E-Learning Teaching Pilot 2

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This unit of work formed the basis of my study for my Post-Graduate in E-Learning and Digital Technologies with the University of Canterbury.  The paper was called ‘Best Practice in Online Teaching and Learning’.  It also provides evidence for my first year’s work with Provisional Registration Teaching.  For this purpose sections are cross referenced in parenthesis.

Pilot Concept Plan

Focus Area
Focused Moodle Learning Outcomes:
Overall Course Evaluation:
Evaluating the learning process and learning outcomes
How well did students participate?
How often did students access Moodle from home?
How well did students contribute?
How much online interaction happened?
Course Evaluation
Future Improvements

Introduction:

This report provides evidence for my second teaching pilot as part of the requirements for EDEM 628 – Best Practices in Online Teaching.

My online Moodle course was designed to support Year 11 ICT students in a blended learning environment.  15 students would be learning the basics of computer programming which would enable them to create their own computer game with the open source software Scratch.   Students met with me for 4 hours a week in a face to face class situation.  In addition they are expected to work independently at home on their project utilising the class Moodle site,the Scratch.mit.edu community site and YouTube or other help sites.

There are two components to the course,firstly,there is the programme Scratch which students will be using to create their computer game and secondly students will be designing an algorithm that supports their game showing evidence of their understanding for computational thinking.   The online Moodle classroom is intended to support their understanding and to give an opportunity for students to discuss their problems and projects through the forums.  Teaching Pilot Concept Plan

Focus Area:

The goals,as outlined in my concept plan for this teaching pilot,were to engage students as much as possible by having them creatively involved,rather than passive participants.  I also hoped to encourage more students to learn independently by utilising the Moodle classroom and online resources.   Nicholas,H.,&Ng,W.,(2009),Rhode,J.F.,(2009) advocate for the benefits of a well constructed blended learning pedagogy,to ameliorate independent learning and to pave the way for students to take responsibility for their own learning.

I settled on two key objectives from Masterman,E.,Jameson,J.,&Walker,S.,(2009,pg.224) to;

 (1) Focus on learning through activity rather than through the absorption of content and

(2) The structuring of those activities into sequences,

Scratch provides an ideal environment for learning through active participation.  Utting,I.,Cooper,S.,Kolling,M.,Maloney,J.,&Resnick.,(2010) describe Scratch as being ‘so visual,students can and do directly map instructions to the result of what they see onscreen.  This is the [sic] real power of program visualization.’  From my observations,the ability to see four working components of Scratch at once is a real benefit for students to be able to understand visually,what effect their actions have on the programme.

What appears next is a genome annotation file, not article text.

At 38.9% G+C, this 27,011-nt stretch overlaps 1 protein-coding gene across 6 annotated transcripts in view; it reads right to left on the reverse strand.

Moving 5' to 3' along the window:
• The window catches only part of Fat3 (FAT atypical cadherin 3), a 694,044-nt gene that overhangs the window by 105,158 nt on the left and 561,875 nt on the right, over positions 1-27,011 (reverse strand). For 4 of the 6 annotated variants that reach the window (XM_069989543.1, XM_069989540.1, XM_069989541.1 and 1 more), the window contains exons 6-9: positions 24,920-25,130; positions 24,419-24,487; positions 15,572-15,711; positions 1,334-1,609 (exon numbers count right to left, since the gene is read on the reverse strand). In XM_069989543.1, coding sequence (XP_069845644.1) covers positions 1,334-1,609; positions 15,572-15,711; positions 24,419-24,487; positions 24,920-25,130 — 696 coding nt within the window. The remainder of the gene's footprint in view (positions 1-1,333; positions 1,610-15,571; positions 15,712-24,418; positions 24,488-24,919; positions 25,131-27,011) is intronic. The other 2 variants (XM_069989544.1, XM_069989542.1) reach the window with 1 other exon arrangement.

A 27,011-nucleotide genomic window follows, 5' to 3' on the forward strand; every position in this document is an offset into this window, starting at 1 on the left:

The Scratch Interface

 

To encourage independent learning,I gave students access to various sections of Moodle.  They could edit the glossaries,utilise the chat section and I invited them to start their own discussion in the forums.  Their task was to become ‘experts’ on one aspect of Scratch programming,for example to learn how to programme the pen.  They could then show off their work in a forum and field support questions from their peers,should they wish to try the same.

To address my second objective,Masterman et al. (2009),and Churches A.,(2009) advised that it’s the quality of a student’s interaction that determines their cognitive ability.  It seemed essential therefore,to scaffold activities into chunks of information that would sequentially guide students on the basics of computational thinking,without overwhelming them.    I hoped this would provide a good grounding in the basics of programming with Scratch and would be available for students to refer to at a later date,should they need to.

I utilised the ‘lessons’ feature of Moodle again as I had done in the first teaching pilot,to step students through the basics of creating a game in Scratch.  To inform the structure of those lessons I drew on The Scratch Curriculum Guide,(Brennan,K.,Chung,M.,Hawson,J.,Gayle,S.,2011) and adapted the guidelines to meet the objects of our Achievement Standards.

Overview of the lessons created in Moodle for Scratch

Overview of the lessons created in Moodle for Scratch

Below is a screenshot from Lesson Four.  In the lessons,I was mindful to use minimal text relying instead on screenshots and images of scripts to convey the information.

lesson4_scratch

 

Focused Moodle Learning Outcomes: